Nurses in the 1940s saw the development of medications that dramatically improved patient outcomes. Sister Melanie Courtney, who entered the hospital’s school of nursing in 1939 at the age of 18 and the convent at 19, remembers well the advent of a new type of drug—sulfa—that miraculously treated pneumonia. Then came antibiotics, treating previously incurable bacterial illnesses with a wider range of targets and fewer side effects than sulfa drugs. And thanks to regional mosquito-control measures, nurses also saw a sharp decrease in malaria patients, once endemic throughout the Southeast.
Nursing school bulletins from this period reflect the times, with notices of 41 nursing school graduates joining the Army during World War II. The March 1941 issue of Saint Joseph Nurse reported that 10 School of Nursing graduates were serving their country, proclaiming, “They’re in the Army Now.” The same issue was dedicated to “our fellow alumna members who form our first volunteers in the National Defense Program!”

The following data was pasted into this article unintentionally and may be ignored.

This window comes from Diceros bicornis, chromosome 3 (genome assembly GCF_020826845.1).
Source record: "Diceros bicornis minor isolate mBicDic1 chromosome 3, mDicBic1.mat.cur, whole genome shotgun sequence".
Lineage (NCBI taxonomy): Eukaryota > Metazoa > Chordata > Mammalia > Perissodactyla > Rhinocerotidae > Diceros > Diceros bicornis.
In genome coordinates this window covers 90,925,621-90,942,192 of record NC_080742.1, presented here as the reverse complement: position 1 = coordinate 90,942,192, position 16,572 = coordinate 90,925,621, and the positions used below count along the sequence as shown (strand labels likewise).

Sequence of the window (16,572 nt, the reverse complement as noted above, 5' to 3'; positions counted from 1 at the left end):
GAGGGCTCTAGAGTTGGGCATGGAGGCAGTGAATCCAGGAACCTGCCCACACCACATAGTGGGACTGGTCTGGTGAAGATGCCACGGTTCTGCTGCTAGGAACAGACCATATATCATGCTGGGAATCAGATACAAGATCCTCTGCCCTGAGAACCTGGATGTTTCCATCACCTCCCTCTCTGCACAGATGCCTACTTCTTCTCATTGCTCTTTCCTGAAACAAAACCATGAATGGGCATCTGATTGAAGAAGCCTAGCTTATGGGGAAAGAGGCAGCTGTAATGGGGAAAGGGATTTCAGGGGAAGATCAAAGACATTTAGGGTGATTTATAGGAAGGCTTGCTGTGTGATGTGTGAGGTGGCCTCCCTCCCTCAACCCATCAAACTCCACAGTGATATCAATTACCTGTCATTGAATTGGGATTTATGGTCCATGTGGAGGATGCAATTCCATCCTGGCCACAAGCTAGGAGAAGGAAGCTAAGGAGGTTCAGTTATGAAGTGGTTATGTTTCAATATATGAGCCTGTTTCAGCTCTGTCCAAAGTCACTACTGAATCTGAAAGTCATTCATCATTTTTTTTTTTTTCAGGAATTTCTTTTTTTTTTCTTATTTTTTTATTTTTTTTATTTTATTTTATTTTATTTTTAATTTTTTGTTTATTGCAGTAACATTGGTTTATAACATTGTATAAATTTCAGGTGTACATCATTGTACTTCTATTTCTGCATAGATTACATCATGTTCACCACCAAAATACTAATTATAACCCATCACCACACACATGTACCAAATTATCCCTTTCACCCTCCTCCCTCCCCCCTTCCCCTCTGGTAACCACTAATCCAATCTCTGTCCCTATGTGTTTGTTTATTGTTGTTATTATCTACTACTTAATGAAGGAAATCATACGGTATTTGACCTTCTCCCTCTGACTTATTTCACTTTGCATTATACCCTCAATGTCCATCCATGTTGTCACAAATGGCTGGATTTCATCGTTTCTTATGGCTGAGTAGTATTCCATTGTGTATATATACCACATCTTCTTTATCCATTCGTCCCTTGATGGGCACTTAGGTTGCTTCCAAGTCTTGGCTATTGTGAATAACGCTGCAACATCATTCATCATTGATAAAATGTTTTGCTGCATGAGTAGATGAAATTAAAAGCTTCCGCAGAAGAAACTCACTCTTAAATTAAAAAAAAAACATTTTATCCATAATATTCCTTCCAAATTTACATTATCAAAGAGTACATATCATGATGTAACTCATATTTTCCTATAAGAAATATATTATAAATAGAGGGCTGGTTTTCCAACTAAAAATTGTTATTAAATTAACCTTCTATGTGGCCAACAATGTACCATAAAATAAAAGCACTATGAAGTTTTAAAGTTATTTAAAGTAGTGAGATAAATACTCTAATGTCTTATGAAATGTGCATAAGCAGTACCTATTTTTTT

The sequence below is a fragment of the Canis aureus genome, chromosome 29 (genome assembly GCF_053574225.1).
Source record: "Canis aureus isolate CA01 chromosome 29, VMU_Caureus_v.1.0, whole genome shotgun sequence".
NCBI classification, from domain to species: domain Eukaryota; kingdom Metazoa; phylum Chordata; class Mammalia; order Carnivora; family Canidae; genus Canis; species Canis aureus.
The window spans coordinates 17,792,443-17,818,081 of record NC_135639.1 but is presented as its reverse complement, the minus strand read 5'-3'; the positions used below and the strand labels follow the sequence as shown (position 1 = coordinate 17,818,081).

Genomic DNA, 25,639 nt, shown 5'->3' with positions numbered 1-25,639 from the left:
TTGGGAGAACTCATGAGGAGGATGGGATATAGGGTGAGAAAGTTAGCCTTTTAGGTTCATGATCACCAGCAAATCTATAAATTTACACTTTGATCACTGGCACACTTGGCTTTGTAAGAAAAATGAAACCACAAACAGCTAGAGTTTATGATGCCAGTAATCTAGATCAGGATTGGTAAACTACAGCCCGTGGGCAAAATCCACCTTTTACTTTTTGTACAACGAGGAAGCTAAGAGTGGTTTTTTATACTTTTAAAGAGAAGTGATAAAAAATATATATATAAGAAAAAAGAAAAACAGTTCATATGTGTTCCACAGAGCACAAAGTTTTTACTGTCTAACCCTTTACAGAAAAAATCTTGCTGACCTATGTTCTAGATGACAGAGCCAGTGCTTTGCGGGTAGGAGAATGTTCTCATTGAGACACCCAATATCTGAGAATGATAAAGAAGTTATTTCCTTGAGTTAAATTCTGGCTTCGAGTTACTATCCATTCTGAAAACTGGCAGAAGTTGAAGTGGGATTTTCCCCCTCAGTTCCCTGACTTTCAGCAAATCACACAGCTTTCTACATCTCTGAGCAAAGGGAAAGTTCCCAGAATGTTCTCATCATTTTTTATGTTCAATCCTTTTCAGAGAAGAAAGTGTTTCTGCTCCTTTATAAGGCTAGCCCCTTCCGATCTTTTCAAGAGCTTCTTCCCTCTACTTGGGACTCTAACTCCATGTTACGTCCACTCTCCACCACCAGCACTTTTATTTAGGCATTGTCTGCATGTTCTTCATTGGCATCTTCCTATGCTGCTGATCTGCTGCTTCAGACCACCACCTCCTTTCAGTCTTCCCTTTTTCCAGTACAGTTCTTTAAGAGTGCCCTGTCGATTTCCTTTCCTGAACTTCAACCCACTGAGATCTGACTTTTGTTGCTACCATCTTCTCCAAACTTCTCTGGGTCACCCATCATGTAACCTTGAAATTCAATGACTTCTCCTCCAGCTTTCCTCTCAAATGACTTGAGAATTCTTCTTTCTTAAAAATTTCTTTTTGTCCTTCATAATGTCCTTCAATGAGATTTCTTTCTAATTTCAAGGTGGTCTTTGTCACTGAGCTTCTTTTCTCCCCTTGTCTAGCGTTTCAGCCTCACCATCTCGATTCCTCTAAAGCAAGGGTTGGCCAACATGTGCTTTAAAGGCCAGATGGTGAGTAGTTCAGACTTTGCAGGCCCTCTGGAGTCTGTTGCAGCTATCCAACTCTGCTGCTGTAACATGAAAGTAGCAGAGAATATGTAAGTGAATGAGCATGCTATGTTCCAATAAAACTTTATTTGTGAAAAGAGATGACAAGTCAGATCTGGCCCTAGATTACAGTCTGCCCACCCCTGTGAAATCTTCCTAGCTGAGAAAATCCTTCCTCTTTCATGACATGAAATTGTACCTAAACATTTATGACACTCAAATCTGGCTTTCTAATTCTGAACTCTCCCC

In 1949, the program became the first accredited school of nursing in Georgia. Daisy Brazzeal, R.N., who graduated from the school in 1949—and who still works at Saint Joseph’s as an operating room coordinator—loved her work but not the oppressive heat under the hot lights of the OR. “There was no air conditioning, and we had to wear gowns and gloves. Summers were miserable for the nurses and the patients.”
She also marvels how nursing has changed since that time. “We simply didn’t have the modern technology we have today. We didn’t perform total joint replacements or open-heart surgery or treat cancer successfully. Patients just had to cope with those ailments the best they could.”